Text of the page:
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A post from the (ever useful and bookmark-worthy) DejanSEO blog back in January drew to my attention a revamp of the search query data reported on in Google’s Webmaster Tools. Since then I’ve been looking at its functionality and how it can be put to use for SEO purposes, the results of which I’m going to share in this post.
Gone is the rounding of number to the nearest bazillion and specific numbers now greet you. Bearing in mind that both Webmaster Tools and Google Analytics are plainly Google products, the use of Clicks in one tool (WMT) and Visits in another (GA) make me wary of what attribution model is being used to define the metrics on display. There are other niggles I’ve got that I’ve yet to find further clarification on, maybe you can help me?
So diving in a bit deeper it’s worth noting that you’ve roughly 90 days of data which is a good sample, but nowhere near as comprehensive as Google Analytics clearly. The paranoid android in me has meant I’ve been archiving this data should the generosity be rescinded leaving us with absolutely no keyword friendly data sets to play with.
To view a comparison however you’ll need to limit yourself to up to 30 days’ worth of data. This is still a worthwhile exercise as CTR and Average position variances are worth tracking despite the short data sample demanding it be a regular manual job to add to the list.
Top tip: To display more than 500 rows, hack the URL like this:
So that you get something like this:
Use the star function to effectively ‘favourite’ priority search queries; these being brand terms or key product terms
Using the star filter, isolate those top terms and analyse their performance.
Moving outside of the priority queries, to make the data a bit more manageable you can exclude the queries with less than 10 impressions.
Statistically, each niche is going to throw up its own positional traffic share. As a guide typically position one accounts for a third of all subsequent clicks with the drop off from 3 to 10 pretty drastic (this post suggests you’ll get over 50% of clicks appearing first in a SERP) so if you want natural traffic to become a significant traffic stream for your site you need to be aiming for those top three spots for the terms that make you money.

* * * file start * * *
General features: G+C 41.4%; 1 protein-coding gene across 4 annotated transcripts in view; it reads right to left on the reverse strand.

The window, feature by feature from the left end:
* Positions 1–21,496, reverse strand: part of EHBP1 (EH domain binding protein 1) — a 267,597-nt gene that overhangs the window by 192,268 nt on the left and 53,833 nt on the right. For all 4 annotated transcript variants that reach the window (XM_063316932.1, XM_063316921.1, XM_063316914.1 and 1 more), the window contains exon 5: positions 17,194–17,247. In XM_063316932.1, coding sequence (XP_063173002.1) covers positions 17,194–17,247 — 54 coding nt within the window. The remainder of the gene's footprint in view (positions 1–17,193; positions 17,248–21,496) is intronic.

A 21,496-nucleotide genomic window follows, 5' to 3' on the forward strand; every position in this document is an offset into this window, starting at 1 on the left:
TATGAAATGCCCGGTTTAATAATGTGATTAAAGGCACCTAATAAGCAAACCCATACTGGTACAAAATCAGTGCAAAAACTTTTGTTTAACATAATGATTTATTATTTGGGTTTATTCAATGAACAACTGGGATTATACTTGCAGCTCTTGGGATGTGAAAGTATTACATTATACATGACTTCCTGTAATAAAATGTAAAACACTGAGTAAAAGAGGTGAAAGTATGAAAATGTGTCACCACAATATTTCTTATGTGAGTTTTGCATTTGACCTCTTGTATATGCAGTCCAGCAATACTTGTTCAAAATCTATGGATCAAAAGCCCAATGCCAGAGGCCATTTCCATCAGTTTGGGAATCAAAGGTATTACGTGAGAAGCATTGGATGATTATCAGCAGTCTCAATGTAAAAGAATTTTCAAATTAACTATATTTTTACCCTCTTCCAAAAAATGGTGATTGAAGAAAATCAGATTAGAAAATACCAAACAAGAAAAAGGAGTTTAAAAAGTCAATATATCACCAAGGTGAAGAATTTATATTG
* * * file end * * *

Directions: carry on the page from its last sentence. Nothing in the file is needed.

It can be a daunting task knowing where to start but I see there being three groups to focus on:
Using the Top Pages tab in the WMT Search Query report you can assume that pages of your site that are sitting in position 5-10 clearly have been deemed authoritative. They combine relevant on page content with quality contextual back links (naive, moi?) so it stands to reason that there is momentum to be capitalised on.
Moving these pages into the top three positions is likely to reap traffic dividends. To make an impact here look at the following:
Those pages languishing in positions between 11-20 are easy to overlook. But if they are duking it out in a set of results amounting to more than 6 figures, the likelihood again is that there is some quality here worth exploring.
Action: Export to CSV, filter by Avg. Position 11-20 and then find some candidates for a bit of TLC.
Spying terms that don’t normally sit on your list of usual suspects should be a greeted with some glee. These are likely to be tricky to spot and will require a magnifying glass and your list of priority keywords. Spotting any new terms not on that list could mean you’ve found new opportunities.
Here you may be seeing the early benefit from new content you’ve pushed live. It can also mean that there is content enjoying some Hummingbird or LSI benefits so scrutinize where your target keyword is and its relation to other terms supporting the overall theme of the page. You could very well have a new set of keyword or content opportunities to make the most of.
So there are several ways that the recent Webmaster Tools updates can benefit online marketers. How have you found the revamped data – still shaky or have you been able to successfully use the insight contained there? Let me know in the comments, I’d be very interested in your thoughts.
In today’s multichannel world, there are mountains of data which provide insights into how users have interacted with your business and their path to conversion (or non-conversion). It is important to understand performance with multichannel marketing, which can be achieved through attribution modelling. Attribution refers to assigning credit to something (a channel, touchpoint, etc.) for the role it played in the final conversion. An attribution model is a rule, or set of rules, that assigns this credit correctly to the right channel or touchpoint.
For a long time, Bing, the UK’s second-largest search engine, has been underappreciated and, in some instances, even ignored. Often regarded as the inferior search engine to market leader Google, Bing has historically struggled to appeal to many in the digital world. Most PPC analysts would give justified reasons for neglecting Bing for so long; these include the volume of traffic and the user experience just not matching up to Google. However, the validity of these assessments is now diminishing. Bing has grown and improved rapidly in the last couple of years; if you are not integrating it into your comprehensive digital marketing plan, you run the risk of missing out on a large portion of your chosen market and significant revenue.